Great Food is a Highlight at Las Vegas Festival

By Nancy Zubiri

They left the Basque Country years ago to stake out their fortunes playing jai-alai around the world. For some of them, their last stop was Las Vegas.

Jose Rementeria made Picon Punch at the picnic. Photo: Euskal Kazeta.
Jose Rementeria made Picon Punch at the picnic. Photo: Euskal Kazeta.

Today, the jai-alai matches at the MGM Hotel are long gone, but the former pilotaris are still carrying on their distinct culture with the Lagun Onak Las Vegas Basque Club.

The group held its 31st annual picnic Sunday at the picturesque Spring Mountain Ranch State Park, amid the red-rock canyons in the southern Nevada desert. Dozens of people enjoyed a barbecue that featured chorizo sandwiches, seafood paella and lamb chops.

The crowds were treated to traditional Basque dancing by members of the Chino-based Gauden Bat dancers who traveled to Las Vegas for the picnic.

J.B. and Christine Aguerre also made the trip to Las Vegas from Chino for the festival. The two were celebrating their 47th wedding anniversary. They went to see a Cirque du Soleil show on Saturday night, then drove out to the park for Sunday’s festival.

Paella at the Las Vegas picnic
Paella at the Las Vegas picnic. Photo: Euskal Kazeta.

“We come twice a year,” said J.B. Aguerre. “To see a show and play blackjack a little bit.”

The Basque community in the Las Vegas area is small compared to others in places such as Boise or Bakersfield. As a result, the club’s picnic is more intimate.

There was enough paella for everyone — in fact, people had second servings.

The Las Vegas Basque Club cooks up its annual barbecue. Photo: Euskal Kazeta
Las Vegas Basque Club members cooking up a sumptuous lunch that was enjoyed by everyone.

Club member Jose Rementeria made Picon Punches for the crowd.

Rementeria once played jai alai at frontons in such far-flung places as Jakarta, Indonesia; Tijuana, Mexico; Manila, Philippines and Macao. Eventually, he landed in Las Vegas and battled it out with other athletes on the court at the MGM. Yarza, another former pelotari, made the rounds, too. He played in Madrid and Barcelona, Spain; Milan Italy; Manila and Tijuana. He finally settled in Las Vegas.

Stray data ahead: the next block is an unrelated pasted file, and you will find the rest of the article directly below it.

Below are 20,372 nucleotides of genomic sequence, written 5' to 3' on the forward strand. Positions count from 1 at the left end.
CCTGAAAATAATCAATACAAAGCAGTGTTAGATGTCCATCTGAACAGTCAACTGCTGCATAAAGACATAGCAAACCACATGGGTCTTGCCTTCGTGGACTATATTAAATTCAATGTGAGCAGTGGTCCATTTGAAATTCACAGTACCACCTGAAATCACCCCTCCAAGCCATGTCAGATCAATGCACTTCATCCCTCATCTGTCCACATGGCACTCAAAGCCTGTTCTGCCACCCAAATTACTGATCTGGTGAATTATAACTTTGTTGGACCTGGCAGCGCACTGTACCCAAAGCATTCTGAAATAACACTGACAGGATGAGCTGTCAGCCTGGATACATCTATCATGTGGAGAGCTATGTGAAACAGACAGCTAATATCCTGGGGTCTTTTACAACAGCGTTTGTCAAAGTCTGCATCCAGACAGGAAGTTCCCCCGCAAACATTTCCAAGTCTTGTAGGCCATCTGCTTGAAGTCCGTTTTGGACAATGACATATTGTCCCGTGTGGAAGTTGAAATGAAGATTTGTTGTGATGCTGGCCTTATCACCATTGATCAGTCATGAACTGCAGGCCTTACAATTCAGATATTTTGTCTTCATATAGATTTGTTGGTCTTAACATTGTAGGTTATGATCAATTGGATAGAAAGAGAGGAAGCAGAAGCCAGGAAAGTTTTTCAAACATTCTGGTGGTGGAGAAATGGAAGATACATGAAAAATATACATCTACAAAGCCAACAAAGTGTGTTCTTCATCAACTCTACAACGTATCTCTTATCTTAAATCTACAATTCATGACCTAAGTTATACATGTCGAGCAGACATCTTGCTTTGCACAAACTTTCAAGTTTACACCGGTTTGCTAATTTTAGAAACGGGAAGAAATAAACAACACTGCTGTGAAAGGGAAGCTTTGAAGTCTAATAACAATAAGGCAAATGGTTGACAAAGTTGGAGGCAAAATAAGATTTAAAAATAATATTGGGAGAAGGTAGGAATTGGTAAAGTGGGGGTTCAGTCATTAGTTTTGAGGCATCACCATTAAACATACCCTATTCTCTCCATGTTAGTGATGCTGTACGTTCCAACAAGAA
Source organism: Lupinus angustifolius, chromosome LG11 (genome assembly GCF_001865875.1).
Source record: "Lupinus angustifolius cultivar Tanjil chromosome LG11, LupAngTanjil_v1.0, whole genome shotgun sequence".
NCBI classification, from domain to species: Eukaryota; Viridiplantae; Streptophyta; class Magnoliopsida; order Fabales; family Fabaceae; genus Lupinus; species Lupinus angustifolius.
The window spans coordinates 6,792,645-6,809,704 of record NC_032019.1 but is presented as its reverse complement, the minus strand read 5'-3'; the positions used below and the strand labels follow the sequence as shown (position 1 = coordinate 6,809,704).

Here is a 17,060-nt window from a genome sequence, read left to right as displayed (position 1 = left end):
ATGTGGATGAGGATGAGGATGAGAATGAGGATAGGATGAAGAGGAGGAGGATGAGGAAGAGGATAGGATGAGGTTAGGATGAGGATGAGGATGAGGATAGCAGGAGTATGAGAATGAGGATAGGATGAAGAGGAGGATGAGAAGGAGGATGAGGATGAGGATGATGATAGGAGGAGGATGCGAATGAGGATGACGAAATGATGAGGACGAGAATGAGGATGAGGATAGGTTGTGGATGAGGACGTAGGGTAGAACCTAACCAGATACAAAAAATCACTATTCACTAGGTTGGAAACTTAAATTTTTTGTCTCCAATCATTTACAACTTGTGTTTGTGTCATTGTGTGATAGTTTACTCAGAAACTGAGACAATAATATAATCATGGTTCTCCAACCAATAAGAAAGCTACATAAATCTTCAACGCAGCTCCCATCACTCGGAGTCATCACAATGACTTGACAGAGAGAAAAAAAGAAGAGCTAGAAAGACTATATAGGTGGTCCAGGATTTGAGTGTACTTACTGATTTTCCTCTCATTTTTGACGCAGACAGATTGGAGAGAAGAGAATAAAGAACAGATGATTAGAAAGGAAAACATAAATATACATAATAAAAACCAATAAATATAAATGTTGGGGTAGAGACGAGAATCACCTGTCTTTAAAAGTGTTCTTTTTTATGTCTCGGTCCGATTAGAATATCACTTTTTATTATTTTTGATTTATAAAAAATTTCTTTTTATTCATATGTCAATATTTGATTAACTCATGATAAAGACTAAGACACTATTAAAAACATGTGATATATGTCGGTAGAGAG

“They would contract you for a year,” said Rementeria, explaining that fronton officials used the 12 months to evaluate the new players. If the officials liked you, “they would contract you for longer,” he said, adding that’s why he bounced in so many cities to play the game. “Then I got married here, and my kids are here.”

The girls from the Gauden Bat dance group twirl for the crowd. Photo: Euskal Kazeta.
The girls from the Gauden Bat dance group twirl for the crowd. Photo: Euskal Kazeta.

The fronton at the MGM lasted from 1973 to 1983. Financial concerns and a strike by the players prompted the hotel to shutter the court in 1983.

Rementeria and Yarza are among some 15 pilotaris who never left Las Vegas. Many of them started landscaping businesses, while others, like Rementeria, became dealers at the casinos.

The year after the fronton closed, they started the Lagun Onak Basque club.

Today, their children and grandchildren participate in the club’s activities and help keep the distinct Basque culture alive.


Christian Jauregui plays the txistu.
Christian Jauregui plays the txistu. Photo: Linda Iriart.

Yarza has no regrets over settling in this desert city with its bright lights and casinos. “You can go to the mountains and to the lake,” he said. “In the winter, it’s not too cold. LA is not far away. If you like to fish, you can to go Utah and fish trout.”

Gauden Bat performer does the difficult maskarada.
It's all in the feet with the difficult maskarada dance. Photo: Linda Iriart.

Gauden Bat dancers perform for the Las Vegas crowd.
Gauden Bat dancers show the Las Vegas crowd some athletic moves. Photo: Linda Iriart.

The mountains around Las Vegas are a beautiful setting for the local Basque picnic.
The mountains around Las Vegas are a beautiful setting for the local Basque picnic.